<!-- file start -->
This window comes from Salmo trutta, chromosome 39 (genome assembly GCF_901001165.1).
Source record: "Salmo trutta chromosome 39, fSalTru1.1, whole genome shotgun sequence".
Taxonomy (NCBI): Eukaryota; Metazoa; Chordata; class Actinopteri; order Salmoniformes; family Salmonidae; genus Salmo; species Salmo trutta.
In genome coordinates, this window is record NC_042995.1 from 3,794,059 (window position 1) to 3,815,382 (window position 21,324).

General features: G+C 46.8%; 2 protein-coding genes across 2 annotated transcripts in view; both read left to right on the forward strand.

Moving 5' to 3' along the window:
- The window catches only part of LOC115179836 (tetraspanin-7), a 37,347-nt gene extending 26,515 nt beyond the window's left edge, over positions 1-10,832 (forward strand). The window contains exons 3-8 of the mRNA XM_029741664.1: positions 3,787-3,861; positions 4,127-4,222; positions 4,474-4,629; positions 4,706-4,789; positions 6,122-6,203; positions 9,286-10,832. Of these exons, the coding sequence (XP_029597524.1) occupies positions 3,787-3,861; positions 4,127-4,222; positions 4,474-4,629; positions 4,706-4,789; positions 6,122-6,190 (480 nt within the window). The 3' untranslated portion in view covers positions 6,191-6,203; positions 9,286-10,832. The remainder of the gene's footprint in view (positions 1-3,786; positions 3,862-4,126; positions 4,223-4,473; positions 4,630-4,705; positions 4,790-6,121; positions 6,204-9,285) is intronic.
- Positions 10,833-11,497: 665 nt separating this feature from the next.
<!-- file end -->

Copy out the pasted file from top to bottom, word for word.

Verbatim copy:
This window comes from Salmo trutta, chromosome 39 (genome assembly GCF_901001165.1).
Source record: "Salmo trutta chromosome 39, fSalTru1.1, whole genome shotgun sequence".
Taxonomy (NCBI): Eukaryota; Metazoa; Chordata; class Actinopteri; order Salmoniformes; family Salmonidae; genus Salmo; species Salmo trutta.
In genome coordinates, this window is record NC_042995.1 from 3,794,059 (window position 1) to 3,815,382 (window position 21,324).

General features: G+C 46.8%; 2 protein-coding genes across 2 annotated transcripts in view; both read left to right on the forward strand.

Moving 5' to 3' along the window:
- The window catches only part of LOC115179836 (tetraspanin-7), a 37,347-nt gene extending 26,515 nt beyond the window's left edge, over positions 1-10,832 (forward strand). The window contains exons 3-8 of the mRNA XM_029741664.1: positions 3,787-3,861; positions 4,127-4,222; positions 4,474-4,629; positions 4,706-4,789; positions 6,122-6,203; positions 9,286-10,832. Of these exons, the coding sequence (XP_029597524.1) occupies positions 3,787-3,861; positions 4,127-4,222; positions 4,474-4,629; positions 4,706-4,789; positions 6,122-6,190 (480 nt within the window). The 3' untranslated portion in view covers positions 6,191-6,203; positions 9,286-10,832. The remainder of the gene's footprint in view (positions 1-3,786; positions 3,862-4,126; positions 4,223-4,473; positions 4,630-4,705; positions 4,790-6,121; positions 6,204-9,285) is intronic.
- Positions 10,833-11,497: 665 nt separating this feature from the next.